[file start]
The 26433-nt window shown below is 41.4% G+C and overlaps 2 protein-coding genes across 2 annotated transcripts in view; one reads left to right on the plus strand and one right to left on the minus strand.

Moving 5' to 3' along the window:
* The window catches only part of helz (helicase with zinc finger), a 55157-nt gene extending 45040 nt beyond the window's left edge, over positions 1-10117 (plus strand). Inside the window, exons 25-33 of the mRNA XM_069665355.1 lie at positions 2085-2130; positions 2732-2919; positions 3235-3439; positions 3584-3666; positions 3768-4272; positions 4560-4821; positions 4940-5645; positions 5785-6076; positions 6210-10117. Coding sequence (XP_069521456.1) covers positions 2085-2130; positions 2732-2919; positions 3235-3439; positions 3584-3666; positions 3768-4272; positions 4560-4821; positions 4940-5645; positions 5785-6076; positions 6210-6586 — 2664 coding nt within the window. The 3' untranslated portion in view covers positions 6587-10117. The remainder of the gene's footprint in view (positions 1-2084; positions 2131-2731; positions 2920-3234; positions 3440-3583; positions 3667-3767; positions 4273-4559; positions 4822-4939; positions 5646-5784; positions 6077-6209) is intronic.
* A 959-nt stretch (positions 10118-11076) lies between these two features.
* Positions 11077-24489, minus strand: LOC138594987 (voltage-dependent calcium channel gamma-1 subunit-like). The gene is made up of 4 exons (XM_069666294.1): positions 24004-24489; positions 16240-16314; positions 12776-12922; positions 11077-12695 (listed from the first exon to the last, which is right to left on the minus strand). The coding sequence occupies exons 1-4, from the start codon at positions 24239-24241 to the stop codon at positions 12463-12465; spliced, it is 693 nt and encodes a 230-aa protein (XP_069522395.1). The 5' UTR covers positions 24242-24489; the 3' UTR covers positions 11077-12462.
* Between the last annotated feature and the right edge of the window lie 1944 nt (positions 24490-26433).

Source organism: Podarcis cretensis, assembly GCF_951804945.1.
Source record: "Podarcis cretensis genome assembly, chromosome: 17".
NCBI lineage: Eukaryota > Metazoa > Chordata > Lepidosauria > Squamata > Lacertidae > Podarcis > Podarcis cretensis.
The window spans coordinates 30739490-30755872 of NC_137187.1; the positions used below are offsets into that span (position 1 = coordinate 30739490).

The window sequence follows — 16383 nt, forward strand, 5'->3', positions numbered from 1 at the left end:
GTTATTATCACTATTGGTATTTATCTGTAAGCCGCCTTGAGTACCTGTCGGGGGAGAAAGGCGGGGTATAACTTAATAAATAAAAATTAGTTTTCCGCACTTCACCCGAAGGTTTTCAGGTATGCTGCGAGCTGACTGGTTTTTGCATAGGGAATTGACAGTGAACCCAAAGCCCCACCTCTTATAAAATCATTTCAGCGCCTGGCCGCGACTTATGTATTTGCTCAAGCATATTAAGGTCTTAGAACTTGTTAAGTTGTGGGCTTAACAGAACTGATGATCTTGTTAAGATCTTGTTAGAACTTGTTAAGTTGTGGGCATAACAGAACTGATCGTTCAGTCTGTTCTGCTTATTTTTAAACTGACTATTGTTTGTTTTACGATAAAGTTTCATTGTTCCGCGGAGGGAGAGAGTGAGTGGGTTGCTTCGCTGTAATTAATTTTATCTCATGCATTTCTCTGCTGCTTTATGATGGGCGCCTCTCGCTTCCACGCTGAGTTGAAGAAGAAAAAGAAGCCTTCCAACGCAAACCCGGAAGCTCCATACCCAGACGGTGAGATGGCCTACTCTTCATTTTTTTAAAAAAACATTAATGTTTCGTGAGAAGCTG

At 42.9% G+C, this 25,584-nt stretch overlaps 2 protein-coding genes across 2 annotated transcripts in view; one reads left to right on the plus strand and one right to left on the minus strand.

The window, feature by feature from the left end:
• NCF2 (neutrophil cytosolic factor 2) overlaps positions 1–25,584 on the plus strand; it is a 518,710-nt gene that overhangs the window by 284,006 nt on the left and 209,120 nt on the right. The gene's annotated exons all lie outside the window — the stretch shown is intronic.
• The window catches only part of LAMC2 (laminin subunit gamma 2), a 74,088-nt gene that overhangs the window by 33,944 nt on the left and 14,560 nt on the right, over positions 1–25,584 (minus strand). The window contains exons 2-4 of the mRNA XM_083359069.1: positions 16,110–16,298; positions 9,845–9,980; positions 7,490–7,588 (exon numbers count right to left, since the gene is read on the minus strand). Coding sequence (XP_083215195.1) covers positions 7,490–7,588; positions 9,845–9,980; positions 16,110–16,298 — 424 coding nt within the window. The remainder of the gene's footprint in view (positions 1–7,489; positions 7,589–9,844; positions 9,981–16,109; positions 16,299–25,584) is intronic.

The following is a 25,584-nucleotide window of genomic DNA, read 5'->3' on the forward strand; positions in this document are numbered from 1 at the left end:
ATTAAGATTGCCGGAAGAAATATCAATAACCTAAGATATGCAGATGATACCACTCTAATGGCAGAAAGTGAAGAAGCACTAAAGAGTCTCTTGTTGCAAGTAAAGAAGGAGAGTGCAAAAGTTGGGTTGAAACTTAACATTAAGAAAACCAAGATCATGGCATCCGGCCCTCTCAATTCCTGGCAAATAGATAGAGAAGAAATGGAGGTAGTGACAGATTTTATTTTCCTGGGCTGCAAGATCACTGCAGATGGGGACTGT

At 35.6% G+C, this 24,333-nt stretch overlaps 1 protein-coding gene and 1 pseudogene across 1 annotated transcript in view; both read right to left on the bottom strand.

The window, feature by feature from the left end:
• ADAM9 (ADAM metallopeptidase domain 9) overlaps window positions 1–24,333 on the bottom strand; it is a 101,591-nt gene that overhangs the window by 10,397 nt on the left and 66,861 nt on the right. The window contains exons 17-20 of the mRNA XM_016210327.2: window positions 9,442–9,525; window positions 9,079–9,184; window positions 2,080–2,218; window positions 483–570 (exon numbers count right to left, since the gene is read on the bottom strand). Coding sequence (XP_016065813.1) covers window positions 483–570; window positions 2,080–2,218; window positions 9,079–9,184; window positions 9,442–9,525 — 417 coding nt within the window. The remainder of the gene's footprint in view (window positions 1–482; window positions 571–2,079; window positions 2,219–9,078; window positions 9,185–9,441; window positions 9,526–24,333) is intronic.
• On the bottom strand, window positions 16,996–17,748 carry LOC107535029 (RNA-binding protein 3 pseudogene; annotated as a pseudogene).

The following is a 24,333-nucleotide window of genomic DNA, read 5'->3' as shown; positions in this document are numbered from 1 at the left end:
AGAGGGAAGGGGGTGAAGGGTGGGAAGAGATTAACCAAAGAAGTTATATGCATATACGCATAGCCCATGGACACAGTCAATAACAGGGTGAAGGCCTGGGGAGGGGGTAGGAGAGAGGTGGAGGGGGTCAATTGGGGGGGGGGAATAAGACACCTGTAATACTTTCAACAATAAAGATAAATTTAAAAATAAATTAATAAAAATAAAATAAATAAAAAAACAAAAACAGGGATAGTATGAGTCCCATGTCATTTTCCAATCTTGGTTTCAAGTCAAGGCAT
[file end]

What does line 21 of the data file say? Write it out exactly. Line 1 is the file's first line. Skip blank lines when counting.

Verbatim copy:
• ADAM9 (ADAM metallopeptidase domain 9) overlaps window positions 1–24,333 on the bottom strand; it is a 101,591-nt gene that overhangs the window by 10,397 nt on the left and 66,861 nt on the right. The window contains exons 17-20 of the mRNA XM_016210327.2: window positions 9,442–9,525; window positions 9,079–9,184; window positions 2,080–2,218; window positions 483–570 (exon numbers count right to left, since the gene is read on the bottom strand). Coding sequence (XP_016065813.1) covers window positions 483–570; window positions 2,080–2,218; window positions 9,079–9,184; window positions 9,442–9,525 — 417 coding nt within the window. The remainder of the gene's footprint in view (window positions 1–482; window positions 571–2,079; window positions 2,219–9,078; window positions 9,185–9,441; window positions 9,526–24,333) is intronic.